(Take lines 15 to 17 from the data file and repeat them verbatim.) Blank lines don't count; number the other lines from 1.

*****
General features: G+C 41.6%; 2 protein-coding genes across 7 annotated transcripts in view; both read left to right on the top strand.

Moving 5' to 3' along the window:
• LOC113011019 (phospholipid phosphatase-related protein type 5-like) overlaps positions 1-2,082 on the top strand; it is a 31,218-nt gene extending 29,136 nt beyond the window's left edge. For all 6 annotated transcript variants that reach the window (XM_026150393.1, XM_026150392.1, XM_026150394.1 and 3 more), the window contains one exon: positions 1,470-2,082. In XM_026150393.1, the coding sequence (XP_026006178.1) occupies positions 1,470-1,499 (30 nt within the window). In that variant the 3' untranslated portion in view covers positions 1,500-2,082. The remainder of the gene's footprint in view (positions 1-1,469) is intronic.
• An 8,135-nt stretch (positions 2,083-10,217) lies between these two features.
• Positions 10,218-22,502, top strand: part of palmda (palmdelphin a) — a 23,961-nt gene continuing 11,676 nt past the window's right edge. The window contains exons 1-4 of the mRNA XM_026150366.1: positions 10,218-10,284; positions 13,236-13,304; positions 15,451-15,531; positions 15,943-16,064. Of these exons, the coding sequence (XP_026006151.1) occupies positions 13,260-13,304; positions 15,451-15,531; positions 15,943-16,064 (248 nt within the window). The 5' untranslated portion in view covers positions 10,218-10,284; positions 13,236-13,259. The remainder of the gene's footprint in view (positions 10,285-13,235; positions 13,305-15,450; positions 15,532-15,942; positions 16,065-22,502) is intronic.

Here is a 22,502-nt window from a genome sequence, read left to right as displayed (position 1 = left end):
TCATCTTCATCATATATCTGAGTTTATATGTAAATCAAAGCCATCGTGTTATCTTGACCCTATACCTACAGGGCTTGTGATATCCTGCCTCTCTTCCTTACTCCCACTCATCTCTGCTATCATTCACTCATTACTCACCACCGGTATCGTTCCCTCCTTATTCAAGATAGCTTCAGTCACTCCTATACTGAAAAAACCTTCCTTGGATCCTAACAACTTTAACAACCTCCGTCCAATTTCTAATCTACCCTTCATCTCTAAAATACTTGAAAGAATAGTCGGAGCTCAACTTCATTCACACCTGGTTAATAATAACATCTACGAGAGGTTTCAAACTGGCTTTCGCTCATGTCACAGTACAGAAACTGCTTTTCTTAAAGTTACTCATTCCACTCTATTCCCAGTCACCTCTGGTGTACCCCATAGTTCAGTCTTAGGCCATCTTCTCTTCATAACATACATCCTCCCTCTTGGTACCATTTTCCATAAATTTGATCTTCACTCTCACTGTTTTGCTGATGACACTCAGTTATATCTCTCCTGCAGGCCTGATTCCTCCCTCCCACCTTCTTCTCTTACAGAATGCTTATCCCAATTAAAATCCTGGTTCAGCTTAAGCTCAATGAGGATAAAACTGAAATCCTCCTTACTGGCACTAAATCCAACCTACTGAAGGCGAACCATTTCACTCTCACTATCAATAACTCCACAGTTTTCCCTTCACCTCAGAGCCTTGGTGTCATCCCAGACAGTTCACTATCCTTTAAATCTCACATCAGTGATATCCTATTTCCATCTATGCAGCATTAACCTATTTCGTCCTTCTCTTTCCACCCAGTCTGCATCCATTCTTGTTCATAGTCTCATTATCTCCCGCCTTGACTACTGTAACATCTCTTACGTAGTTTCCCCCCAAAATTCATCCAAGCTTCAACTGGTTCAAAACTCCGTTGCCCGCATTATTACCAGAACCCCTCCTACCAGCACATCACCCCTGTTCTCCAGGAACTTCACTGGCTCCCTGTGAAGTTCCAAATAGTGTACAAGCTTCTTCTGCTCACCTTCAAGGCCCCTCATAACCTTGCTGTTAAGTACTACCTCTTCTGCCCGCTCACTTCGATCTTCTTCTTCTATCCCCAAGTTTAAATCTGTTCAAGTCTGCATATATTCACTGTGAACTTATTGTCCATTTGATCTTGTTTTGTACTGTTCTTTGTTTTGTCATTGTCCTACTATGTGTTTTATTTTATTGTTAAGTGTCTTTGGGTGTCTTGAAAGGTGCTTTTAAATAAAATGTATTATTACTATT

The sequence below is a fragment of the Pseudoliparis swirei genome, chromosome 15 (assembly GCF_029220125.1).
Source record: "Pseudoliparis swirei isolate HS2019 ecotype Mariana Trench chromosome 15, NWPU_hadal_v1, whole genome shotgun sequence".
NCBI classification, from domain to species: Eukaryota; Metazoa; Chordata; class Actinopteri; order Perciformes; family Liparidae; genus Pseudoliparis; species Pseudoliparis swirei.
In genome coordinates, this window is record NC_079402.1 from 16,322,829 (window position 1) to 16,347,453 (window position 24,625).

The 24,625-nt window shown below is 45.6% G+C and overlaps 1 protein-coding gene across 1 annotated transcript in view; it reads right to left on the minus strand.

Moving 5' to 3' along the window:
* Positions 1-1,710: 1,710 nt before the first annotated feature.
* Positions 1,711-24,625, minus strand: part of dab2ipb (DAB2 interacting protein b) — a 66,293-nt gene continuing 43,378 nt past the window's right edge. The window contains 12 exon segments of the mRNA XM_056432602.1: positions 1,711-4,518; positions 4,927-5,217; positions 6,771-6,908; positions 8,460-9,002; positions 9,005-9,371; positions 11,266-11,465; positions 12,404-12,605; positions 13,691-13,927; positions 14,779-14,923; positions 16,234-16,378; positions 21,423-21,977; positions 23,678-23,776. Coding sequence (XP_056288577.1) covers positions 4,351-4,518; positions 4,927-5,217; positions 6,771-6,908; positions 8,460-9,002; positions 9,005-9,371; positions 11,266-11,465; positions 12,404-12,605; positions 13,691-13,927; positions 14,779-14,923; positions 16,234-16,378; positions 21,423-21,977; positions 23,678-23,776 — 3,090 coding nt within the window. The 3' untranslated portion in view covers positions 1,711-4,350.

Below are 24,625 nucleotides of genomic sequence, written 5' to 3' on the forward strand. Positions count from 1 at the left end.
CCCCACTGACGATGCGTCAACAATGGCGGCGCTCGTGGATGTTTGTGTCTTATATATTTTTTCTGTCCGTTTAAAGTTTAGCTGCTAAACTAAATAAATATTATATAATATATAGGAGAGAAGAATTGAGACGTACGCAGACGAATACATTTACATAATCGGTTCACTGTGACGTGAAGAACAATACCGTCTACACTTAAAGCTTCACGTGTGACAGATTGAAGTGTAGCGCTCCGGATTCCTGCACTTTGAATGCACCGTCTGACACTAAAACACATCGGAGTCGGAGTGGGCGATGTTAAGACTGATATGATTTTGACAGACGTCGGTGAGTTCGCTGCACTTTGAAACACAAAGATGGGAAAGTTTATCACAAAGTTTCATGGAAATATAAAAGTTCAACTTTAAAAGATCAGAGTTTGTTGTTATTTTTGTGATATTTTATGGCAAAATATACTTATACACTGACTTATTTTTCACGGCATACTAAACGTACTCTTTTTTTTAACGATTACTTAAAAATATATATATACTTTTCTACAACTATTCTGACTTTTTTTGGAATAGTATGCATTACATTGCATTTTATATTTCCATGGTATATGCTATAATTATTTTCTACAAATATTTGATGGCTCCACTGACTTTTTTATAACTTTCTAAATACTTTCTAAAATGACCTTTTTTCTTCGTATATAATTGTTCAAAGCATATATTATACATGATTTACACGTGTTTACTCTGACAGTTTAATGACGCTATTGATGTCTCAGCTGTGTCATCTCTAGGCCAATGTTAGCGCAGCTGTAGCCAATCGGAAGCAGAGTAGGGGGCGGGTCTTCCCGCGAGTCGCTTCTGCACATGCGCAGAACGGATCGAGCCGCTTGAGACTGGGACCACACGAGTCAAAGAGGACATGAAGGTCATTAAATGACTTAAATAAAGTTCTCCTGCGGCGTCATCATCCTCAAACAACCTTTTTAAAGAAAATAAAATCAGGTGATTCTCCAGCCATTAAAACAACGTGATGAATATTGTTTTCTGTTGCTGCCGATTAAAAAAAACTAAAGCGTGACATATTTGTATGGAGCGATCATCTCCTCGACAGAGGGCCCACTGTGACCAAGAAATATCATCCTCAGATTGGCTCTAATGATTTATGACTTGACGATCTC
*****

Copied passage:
* Positions 1,711-24,625, minus strand: part of dab2ipb (DAB2 interacting protein b) — a 66,293-nt gene continuing 43,378 nt past the window's right edge. The window contains 12 exon segments of the mRNA XM_056432602.1: positions 1,711-4,518; positions 4,927-5,217; positions 6,771-6,908; positions 8,460-9,002; positions 9,005-9,371; positions 11,266-11,465; positions 12,404-12,605; positions 13,691-13,927; positions 14,779-14,923; positions 16,234-16,378; positions 21,423-21,977; positions 23,678-23,776. Coding sequence (XP_056288577.1) covers positions 4,351-4,518; positions 4,927-5,217; positions 6,771-6,908; positions 8,460-9,002; positions 9,005-9,371; positions 11,266-11,465; positions 12,404-12,605; positions 13,691-13,927; positions 14,779-14,923; positions 16,234-16,378; positions 21,423-21,977; positions 23,678-23,776 — 3,090 coding nt within the window. The 3' untranslated portion in view covers positions 1,711-4,350.

Below are 24,625 nucleotides of genomic sequence, written 5' to 3' on the forward strand. Positions count from 1 at the left end.
CCCCACTGACGATGCGTCAACAATGGCGGCGCTCGTGGATGTTTGTGTCTTATATATTTTTTCTGTCCGTTTAAAGTTTAGCTGCTAAACTAAATAAATATTATATAATATATAGGAGAGAAGAATTGAGACGTACGCAGACGAATACATTTACATAATCGGTTCACTGTGACGTGAAGAACAATACCGTCTACACTTAAAGCTTCACGTGTGACAGATTGAAGTGTAGCGCTCCGGATTCCTGCACTTTGAATGCACCGTCTGACACTAAAACACATCGGAGTCGGAGTGGGCGATGTTAAGACTGATATGATTTTGACAGACGTCGGTGAGTTCGCTGCACTTTGAAACACAAAGATGGGAAAGTTTATCACAAAGTTTCATGGAAATATAAAAGTTCAACTTTAAAAGATCAGAGTTTGTTGTTATTTTTGTGATATTTTATGGCAAAATATACTTATACACTGACTTATTTTTCACGGCATACTAAACGTACTCTTTTTTTTAACGATTACTTAAAAATATATATATACTTTTCTACAACTATTCTGACTTTTTTTGGAATAGTATGCATTACATTGCATTTTATATTTCCATGGTATATGCTATAATTATTTTCTACAAATATTTGATGGCTCCACTGACTTTTTTATAACTTTCTAAATACTTTCTAAAATGACCTTTTTTCTTCGTATATAATTGTTCAAAGCATATATTATACATGATTTACACGTGTTTACTCTGACAGTTTAATGACGCTATTGATGTCTCAGCTGTGTCATCTCTAGGCCAATGTTAGCGCAGCTGTAGCCAATCGGAAGCAGAGTAGGGGGCGGGTCTTCCCGCGAGTCGCTTCTGCACATGCGCAGAACGGATCGAGCCGCTTGAGACTGGGACCACACGAGTCAAAGAGGACATGAAGGTCATTAAATGACTTAAATAAAGTTCTCCTGCGGCGTCATCATCCTCAAACAACCTTTTTAAAGAAAATAAAATCAGGTGATTCTCCAGCCATTAAAACAACGTGATGAATATTGTTTTCTGTTGCTGCCGATTAAAAAAAACTAAAGCGTGACATATTTGTATGGAGCGATCATCTCCTCGACAGAGGGCCCACTGTGACCAAGAAATATCATCCTCAGATTGGCTCTAATGATTTATGACTTGACGATCTC